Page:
The “Architectural Heritage Design Studio” offers to the students both references of method and tools in order to face the preservation plan of historical buildings and existing contexts in the framework of the European historic cities, and to manage their transformations. In the lectures and the workshop activities of the studio, the different disciplines propose a wide and well-integrated approach which face these themes connecting different scales, from the building to its urban and social context.
The approach regarding existing buildings - aimed to pass down to future generations the architectural heritage, identified as a source and unique historical document - proposes a research path that moves from the knowledge of the past events of the buildings, and their current condition. As the first and necessary phases in the preservation plan, lectures will examine methods and instruments used for surveying and deepening a wide knowledge of the built heritage and of its present state and performances, such as the identification of the history of buildings from the construction to the phases in the transformations which defined the present geometries; the past uses; the characteristic features of construction techniques; the properties and performances of materials; the decay phenomena regarding finishings and structures.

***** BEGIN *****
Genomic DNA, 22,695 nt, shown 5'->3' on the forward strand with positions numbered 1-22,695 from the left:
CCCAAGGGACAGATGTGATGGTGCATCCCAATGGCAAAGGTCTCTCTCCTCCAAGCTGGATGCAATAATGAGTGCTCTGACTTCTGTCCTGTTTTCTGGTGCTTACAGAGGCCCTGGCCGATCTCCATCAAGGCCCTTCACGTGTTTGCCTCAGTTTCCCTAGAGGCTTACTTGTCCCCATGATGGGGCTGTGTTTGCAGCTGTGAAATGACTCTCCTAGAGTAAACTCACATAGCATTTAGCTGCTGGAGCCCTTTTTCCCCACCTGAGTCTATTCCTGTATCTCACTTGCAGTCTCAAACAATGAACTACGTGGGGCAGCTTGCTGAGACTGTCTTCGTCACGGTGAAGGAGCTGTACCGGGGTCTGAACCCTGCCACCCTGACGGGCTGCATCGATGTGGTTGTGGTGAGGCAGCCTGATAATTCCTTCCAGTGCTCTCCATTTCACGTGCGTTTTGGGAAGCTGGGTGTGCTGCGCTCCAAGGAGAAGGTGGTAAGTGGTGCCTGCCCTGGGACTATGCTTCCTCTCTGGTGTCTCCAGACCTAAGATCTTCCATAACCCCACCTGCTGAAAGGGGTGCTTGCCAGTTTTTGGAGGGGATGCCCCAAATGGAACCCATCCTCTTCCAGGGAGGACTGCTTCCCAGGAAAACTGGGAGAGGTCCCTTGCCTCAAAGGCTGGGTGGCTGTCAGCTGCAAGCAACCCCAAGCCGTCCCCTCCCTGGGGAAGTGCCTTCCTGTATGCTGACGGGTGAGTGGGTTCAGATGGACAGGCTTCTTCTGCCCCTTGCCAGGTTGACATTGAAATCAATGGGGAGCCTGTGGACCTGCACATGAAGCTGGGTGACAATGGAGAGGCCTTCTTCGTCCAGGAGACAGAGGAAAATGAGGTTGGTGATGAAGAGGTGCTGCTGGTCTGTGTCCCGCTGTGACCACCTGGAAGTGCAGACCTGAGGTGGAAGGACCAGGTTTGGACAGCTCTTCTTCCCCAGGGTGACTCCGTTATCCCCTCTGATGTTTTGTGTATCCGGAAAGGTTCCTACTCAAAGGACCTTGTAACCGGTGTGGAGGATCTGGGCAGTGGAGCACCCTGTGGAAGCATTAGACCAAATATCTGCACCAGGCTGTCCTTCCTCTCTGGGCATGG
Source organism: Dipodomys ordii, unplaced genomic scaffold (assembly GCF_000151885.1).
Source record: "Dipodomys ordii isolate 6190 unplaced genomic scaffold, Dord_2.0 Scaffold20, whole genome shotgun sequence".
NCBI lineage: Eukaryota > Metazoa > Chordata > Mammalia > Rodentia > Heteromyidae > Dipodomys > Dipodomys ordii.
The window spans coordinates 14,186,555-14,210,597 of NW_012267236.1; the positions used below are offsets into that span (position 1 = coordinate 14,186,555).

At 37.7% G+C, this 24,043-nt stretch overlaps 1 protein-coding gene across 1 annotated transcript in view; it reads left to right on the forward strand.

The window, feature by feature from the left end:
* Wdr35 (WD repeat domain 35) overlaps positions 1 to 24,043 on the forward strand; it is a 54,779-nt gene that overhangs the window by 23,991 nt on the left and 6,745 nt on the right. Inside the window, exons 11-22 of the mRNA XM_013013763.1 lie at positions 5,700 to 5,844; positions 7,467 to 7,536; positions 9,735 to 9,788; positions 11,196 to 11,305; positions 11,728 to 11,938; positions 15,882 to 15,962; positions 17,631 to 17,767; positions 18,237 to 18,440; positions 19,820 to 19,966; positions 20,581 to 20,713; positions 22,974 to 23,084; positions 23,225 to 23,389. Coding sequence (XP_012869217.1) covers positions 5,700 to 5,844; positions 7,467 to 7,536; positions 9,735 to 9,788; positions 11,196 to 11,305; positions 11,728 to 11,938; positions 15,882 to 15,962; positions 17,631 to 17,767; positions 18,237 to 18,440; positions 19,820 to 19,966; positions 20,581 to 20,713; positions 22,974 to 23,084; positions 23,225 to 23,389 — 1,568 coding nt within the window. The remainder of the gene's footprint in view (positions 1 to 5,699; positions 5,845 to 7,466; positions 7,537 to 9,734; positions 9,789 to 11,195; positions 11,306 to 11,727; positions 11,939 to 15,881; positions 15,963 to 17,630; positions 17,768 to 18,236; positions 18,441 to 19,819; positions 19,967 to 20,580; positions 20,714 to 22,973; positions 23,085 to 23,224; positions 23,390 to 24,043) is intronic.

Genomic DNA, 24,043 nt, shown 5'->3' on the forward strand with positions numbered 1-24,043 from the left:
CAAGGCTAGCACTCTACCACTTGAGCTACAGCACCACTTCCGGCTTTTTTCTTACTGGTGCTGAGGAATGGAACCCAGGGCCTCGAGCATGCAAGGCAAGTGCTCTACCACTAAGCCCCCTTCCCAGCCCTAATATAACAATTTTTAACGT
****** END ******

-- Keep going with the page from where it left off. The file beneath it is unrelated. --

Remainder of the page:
These data point out specific questions and themes that allow to guide well-informed and careful preservation plans. About planning approaches, a first focus is related to maintenance and the so called planned maintenance. Besides, inside the framework of the theoretical references and of the Italian legislation and the international charters concerning the preservation of cultural heritage, the lessons will cover the topics related to possible re-uses and their compatibility with the preservation of the existing buildings, as well as the necessary interventions due to adapt them to new requirements and regulations (e.g. accessibility; comfort and energy saving; fire systems; anti seismic measures). Among the matters: the arrangement of the internal rooms; structural strenghtening, also connected to earthquakes; the suitability and the compatibility of the intervention techniques proposed; the careful addition both of plant systems and new architectural elements upon ancient buildings. According to these lines, Building Performances Evaluation, as an operative instrument, aims to intervention quality considered as satisfaction of requirements through the analysis of the building’s values and behaviour and the users’ needs. The studio will face the specificity of each phase in the building process: from briefing to design, to construction, use and managing.